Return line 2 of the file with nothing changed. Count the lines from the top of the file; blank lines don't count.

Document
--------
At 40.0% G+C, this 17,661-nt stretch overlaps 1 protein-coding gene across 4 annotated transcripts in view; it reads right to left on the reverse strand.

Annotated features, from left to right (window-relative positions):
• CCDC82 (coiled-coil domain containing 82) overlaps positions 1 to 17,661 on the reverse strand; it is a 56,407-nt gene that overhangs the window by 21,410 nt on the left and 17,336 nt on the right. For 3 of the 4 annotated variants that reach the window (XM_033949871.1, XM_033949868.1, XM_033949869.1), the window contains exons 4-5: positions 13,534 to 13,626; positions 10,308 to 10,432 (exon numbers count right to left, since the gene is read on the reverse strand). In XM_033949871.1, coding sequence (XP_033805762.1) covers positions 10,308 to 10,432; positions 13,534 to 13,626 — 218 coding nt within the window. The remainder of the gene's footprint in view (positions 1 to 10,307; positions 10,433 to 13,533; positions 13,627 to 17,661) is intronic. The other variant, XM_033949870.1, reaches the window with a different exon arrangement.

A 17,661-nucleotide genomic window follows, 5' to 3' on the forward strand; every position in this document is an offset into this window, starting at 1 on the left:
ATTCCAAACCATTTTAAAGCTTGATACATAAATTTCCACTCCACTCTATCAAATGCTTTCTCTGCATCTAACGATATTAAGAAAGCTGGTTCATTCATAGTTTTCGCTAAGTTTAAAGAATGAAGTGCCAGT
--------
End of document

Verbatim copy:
Annotated features, from left to right (window-relative positions):